Novalima Dance


The electronic afro and its strength to send a powerful message to our current society.

To get a message to as many people as possible, it is important to have a convincing and, above all, structured speech about what you decide to spread, and what better way to connect with others and make a call bigger than through music. It is what Novalima promotes through his most recent work, Dancea work made to make visible, expose, but above all reflect on issues that influence and concern our current society.

In this new work they continue to project a multicultural message, where they mix what represents the Afro-Peruvian musical roots with elements of current music such as electronic music, thus creating a unique concept such as Afro electronic music.

What characterizes this group are its lyrics loaded with powerful messages, starting with the track which gives the album its name, “Dance”, referring to the fact that we are living to be happy, to enjoy and dance during our present, focusing on an exhortation about what is truly important. Yesterday’s mistakes no longer matter and tomorrow does not even exist, so there should be no fear of what comes, on the contrary, you have today to continue building a path day by day.

Racism and slavery are topics that the group has sought to make visible in previous works, eradicating these two concepts from the world is something essential within the discourse they are projecting, on the topic “Nation“, they make a call to raise awareness about the issue, alluding to something real, to the innocence that exists in children, accepting that in infants there is no discrimination towards anything or anyone, but it is something that is learned through a legacy social that is imposed and that in the end makes us become a bad version of who we could be.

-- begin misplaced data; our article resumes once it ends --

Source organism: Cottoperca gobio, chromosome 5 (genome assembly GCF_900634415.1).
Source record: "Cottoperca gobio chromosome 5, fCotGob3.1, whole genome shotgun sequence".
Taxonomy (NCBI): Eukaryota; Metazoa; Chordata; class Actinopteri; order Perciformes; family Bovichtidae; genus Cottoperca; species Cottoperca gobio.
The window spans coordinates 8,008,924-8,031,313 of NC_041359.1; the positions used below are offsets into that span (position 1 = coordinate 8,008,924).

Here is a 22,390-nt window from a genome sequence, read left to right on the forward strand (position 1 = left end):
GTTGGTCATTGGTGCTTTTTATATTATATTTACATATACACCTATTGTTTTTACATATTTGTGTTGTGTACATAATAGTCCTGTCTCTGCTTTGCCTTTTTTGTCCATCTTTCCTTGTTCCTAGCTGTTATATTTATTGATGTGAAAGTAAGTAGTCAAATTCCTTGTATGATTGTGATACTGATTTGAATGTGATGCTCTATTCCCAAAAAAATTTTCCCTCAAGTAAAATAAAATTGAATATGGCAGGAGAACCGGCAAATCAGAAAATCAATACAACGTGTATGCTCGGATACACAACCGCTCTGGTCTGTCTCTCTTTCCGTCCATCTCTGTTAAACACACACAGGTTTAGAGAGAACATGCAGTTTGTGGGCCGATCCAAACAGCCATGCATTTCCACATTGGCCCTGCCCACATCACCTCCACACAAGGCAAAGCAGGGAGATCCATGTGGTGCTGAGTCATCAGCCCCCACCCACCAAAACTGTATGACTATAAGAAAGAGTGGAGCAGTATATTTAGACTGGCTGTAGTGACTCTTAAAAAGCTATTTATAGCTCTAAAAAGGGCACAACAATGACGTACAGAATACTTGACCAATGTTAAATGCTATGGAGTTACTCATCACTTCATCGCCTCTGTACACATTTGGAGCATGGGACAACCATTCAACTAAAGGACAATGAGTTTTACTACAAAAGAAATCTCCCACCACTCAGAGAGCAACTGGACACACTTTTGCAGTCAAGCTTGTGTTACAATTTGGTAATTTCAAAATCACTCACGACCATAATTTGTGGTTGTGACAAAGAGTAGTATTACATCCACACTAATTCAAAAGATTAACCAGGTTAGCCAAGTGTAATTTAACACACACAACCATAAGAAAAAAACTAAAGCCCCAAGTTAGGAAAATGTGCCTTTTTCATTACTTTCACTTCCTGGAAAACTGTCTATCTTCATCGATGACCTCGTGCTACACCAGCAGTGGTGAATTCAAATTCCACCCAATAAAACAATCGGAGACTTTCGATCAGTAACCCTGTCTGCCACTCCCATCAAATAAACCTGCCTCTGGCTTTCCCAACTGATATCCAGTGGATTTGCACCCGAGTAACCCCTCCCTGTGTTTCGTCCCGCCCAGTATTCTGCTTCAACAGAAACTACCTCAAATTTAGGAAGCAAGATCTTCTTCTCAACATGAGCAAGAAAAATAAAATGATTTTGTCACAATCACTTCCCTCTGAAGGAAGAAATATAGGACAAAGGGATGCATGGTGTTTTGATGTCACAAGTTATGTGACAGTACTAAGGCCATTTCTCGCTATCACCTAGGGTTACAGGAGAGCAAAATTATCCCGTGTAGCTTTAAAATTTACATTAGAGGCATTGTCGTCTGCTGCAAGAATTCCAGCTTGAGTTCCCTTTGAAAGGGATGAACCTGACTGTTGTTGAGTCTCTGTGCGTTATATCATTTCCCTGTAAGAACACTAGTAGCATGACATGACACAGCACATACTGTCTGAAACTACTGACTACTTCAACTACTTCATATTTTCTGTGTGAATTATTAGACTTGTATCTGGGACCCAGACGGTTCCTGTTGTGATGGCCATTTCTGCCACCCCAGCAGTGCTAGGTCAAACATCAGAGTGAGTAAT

Throughout the six songs presented in this production, we find something very particular, despite the fact that a large part of the songs reflect a fight to promote diversity and eliminate the constructs that affect us as a society, each of the tracks They are accompanied by very danceable rhythms, an example of this are “Time” and “herd”, where joy takes over both melodies.

The album closes magnificently with “Healing me”, denoting that at the end of the day it is important to let go of everything that causes us internal evil, that we can always start over to find a new reason to attribute our existence to.

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Written by

Christopher Johnson

Christopher Johnson is a dedicated writer and key contributor to the WECB website, Emerson College's student-run radio station. Passionate about music, radio communication, and journalism, Christopher pursues his craft with a blend of meticulous research and creative flair. His writings on the site cover an array of subjects, from music reviews and artist interviews to event updates and industry news. As an active member of the Emerson College community, Christopher is not only a writer but also an advocate for student involvement, using his work to foster increased engagement and enthusiasm within the school's radio and broadcasting culture. Through his consistent and high-quality outputs, Christopher Johnson helps shape the voice and identity of WECB, truly embodying its motto of being an inclusive, diverse, and enthusiastic music community.